The overtime rule, women in the workplace, and that 79 percent untruth

[Continuing our series on deception in politics and public policy.]

Old joke: The three biggest lies are “The check is in the mail,” “Of course I’ll respect you in the morning,” and “I’m from the government and I’m here to help you.”

Now comes the long-expected “overtime rule,” announced this week by the Labor Department, that will hurt businesses and consumers, employers and employees, but is presented by the Obama administration as something that will help people.

The rule dramatically expands overtime pay eligibility for salaried employees, making salaried employees earning under $47,476 eligible for overtime pay, which is over a 100 percent from the current salary threshold of $23,660. It applies to businesses with at least $500,000 in sales. An estimated 4.2 million new workers will suddenly become overtime eligible.

How will businesses cope? Examining a slightly different version of the overtime rule that was being considered, Trey Kovacs of the Competitive Enterprise Institute wrote of the effects of such a rule: “Cutting wages would make up for 80 percent of overtime costs, according to U.S Bureau of Labor Statistics economist Anthony Barkume. Or businesses could hire more part-time employees and hourly workers, limiting workers’ hours to 40 and reducing fringe benefits. Workers will bear the brunt of the harmful impact of the overtime rule and its unintended consequences. Salaried employees now on a management track may have their work status downgraded to hourly, which will have some impact on their long-term career prospects, earnings, and other benefits, like healthcare and a pension.”

The overtime rule will be particularly tough on women. In the December 2014 issue of Labor Watch, Diana Furchtgott-Roth noted that, as the rule was proposed, “employees who receive overtime pay would not be allowed to take time off, or comp time; they would have to receive overtime pay. Some people may prefer overtime pay, but others, especially working mothers, may prefer more leisure. . . . Overtime rules hurt women by reducing flexibility with their employer. Many women with children, particularly young mothers who cannot afford childcare, would prefer flexibility in their schedule rather than extra overtime pay. When overtime hours are allowed to count toward time off instead of pay, women can change their work schedules according to their needs.”

Most liberals claim to care about women in the workplace. Hillary Clinton, for example, makes much of the wage gap between men and women, and says she’ll fix it. It’s part of her effort to get women’s vote despite her history. (That history includes helping her estranged husband get away with his serial abuse of women. It also includes her policies as Secretary of State, which set women in the Middle East back decades, perhaps hundreds of years, and which today threaten the women of Europe with a flood of migrants from a culture in which women are subjugated, sexually abused, often sexually mutilated.)

Clinton’s not the only one who claims to be a champion of women. Take Kathleen Mathews, wife of MSNBC personality Chris Mathews, who recently ran for Congress (unsuccessfully) as the candidate of women. In her TV commercials, she asked: “Why does Congress think it is okay that women get paid 20 percent less than a man for doing the same job?” That question is based on a common but fake belief. It’s true that a median female full-time worker makes 21 percent less than a median male full-time worker, but, as noted by Glenn Kessler of the Washington Post, “the Labor Department’s Bureau of Labor Statistics shows that the gap is 17 cents when looking at weekly wages. The gap is even smaller when you look at hourly wages—15 cents—but then not every wage earner is paid on an hourly basis, so that statistic excludes salaried workers. Annual wage figures do not take into account the fact that teachers—many of whom are women—have a primary job that fills nine months out of the year.”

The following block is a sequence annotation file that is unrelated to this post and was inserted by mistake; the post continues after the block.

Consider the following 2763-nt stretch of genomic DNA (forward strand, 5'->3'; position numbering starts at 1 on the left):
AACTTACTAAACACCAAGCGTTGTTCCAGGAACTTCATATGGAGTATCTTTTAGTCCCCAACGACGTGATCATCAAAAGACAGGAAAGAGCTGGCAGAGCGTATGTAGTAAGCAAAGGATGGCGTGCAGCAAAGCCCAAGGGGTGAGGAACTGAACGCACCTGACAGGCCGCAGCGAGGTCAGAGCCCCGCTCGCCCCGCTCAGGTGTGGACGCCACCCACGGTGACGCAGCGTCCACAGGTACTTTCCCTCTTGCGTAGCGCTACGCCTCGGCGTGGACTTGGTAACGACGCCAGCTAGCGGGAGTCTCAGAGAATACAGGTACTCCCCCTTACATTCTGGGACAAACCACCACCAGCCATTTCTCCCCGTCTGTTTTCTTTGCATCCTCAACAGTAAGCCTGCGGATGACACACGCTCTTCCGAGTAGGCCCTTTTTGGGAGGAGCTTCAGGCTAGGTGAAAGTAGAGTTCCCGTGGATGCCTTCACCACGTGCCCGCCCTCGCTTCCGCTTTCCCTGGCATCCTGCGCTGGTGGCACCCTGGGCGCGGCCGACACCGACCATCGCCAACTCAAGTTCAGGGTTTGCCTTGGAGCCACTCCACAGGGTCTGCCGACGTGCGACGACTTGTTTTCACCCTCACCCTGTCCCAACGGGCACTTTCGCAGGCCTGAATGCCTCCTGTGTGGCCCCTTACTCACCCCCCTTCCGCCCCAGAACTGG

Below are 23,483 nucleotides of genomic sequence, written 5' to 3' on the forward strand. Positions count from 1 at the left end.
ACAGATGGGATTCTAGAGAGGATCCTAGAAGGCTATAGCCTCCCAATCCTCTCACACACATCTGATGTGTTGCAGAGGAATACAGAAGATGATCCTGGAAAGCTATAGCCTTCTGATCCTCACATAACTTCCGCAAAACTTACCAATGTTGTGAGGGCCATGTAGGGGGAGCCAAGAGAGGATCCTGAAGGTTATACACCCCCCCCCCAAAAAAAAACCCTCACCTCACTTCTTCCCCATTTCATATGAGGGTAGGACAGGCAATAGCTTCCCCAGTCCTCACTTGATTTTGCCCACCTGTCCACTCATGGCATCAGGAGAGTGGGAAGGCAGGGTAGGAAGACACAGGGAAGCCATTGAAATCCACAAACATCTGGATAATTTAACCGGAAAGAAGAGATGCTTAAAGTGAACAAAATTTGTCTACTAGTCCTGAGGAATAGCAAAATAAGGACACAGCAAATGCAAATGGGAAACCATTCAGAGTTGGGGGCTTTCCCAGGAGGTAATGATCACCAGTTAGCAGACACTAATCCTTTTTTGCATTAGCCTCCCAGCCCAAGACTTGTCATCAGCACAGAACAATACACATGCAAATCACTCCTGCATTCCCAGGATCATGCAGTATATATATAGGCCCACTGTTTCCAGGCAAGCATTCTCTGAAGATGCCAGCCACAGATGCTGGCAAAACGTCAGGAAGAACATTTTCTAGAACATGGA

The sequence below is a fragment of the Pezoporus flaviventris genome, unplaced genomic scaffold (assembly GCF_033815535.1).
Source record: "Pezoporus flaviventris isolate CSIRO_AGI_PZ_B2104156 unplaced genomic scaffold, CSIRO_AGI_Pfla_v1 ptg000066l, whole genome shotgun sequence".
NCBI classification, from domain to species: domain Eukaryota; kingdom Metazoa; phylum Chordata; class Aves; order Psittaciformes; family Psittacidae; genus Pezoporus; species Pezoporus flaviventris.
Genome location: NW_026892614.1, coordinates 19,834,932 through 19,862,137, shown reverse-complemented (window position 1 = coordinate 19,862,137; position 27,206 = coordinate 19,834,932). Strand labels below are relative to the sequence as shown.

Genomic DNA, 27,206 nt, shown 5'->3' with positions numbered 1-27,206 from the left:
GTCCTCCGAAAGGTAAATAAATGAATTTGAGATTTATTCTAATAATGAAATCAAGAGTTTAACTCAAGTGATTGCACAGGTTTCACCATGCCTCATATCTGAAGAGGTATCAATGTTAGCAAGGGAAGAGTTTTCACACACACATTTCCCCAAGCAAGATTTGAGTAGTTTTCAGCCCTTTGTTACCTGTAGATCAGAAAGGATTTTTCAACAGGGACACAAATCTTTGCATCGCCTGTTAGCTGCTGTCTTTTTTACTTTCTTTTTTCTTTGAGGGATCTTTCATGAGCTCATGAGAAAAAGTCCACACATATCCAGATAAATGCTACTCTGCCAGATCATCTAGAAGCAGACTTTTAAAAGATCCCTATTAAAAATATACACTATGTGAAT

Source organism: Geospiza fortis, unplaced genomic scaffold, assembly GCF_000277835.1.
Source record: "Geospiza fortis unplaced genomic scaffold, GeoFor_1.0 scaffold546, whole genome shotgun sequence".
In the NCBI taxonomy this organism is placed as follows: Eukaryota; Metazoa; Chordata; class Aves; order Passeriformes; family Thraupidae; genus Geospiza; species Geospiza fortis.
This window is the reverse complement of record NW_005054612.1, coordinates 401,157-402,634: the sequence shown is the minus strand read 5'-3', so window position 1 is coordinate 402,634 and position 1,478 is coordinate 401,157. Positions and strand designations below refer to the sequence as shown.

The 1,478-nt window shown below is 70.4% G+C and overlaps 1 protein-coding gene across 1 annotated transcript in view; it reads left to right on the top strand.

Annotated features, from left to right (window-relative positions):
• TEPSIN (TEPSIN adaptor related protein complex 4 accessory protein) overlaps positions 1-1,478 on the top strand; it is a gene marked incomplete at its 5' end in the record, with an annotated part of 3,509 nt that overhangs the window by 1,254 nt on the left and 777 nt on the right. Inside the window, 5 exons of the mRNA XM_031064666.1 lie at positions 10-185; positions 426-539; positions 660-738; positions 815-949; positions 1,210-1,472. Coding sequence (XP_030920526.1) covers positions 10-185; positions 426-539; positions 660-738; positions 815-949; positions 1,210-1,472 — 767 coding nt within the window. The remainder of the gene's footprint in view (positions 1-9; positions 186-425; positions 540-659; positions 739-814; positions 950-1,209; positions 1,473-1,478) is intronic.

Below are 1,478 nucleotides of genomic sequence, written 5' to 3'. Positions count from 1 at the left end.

The more factors you consider, the smaller the gap appears. It turns out that the average woman has less work experience than the average man; the average woman works more weeks part-time rather than full-time, compared to men; and, in Kessler’s words, “women tend to leave the workforce for periods to raise children, seek jobs that may have more flexible hours but lower pay, and choose careers that tend to have lower pay.” Women make up more than 60 percent of college students, which should mean they will make more money, but women are the majority in nine of the 10 lowest-paying majors while men are the majority in nine of the 10 highest-paying majors. And men take the vast majority of jobs that are dangerous or require back-breaking manual labor.

In some circumstances, the gap narrows significantly or disappears. Comparing never-married women to never- married men, the gap is six cents, not 21. And, according to a 2010 study as reported by Time magazine, women under 30 made more than men under 30 in 147 of 150 cities surveyed. “In two cities, Atlanta and Memphis, those women are making about 20% more. . . . with young women in New York City, Los Angeles and San Diego making 17%, 12% and 15% more than their male peers, respectively.”

Nevertheless, “From a political perspective,” Kessler wrote, “the Census Bureau’s 79-cent figure is golden. Unless women stop getting married and having children, and start abandoning careers in childhood education for aerospace engineering, the gap in wages will almost certainly persist. Democrats thus can keep bringing it up every year.”

Share this post!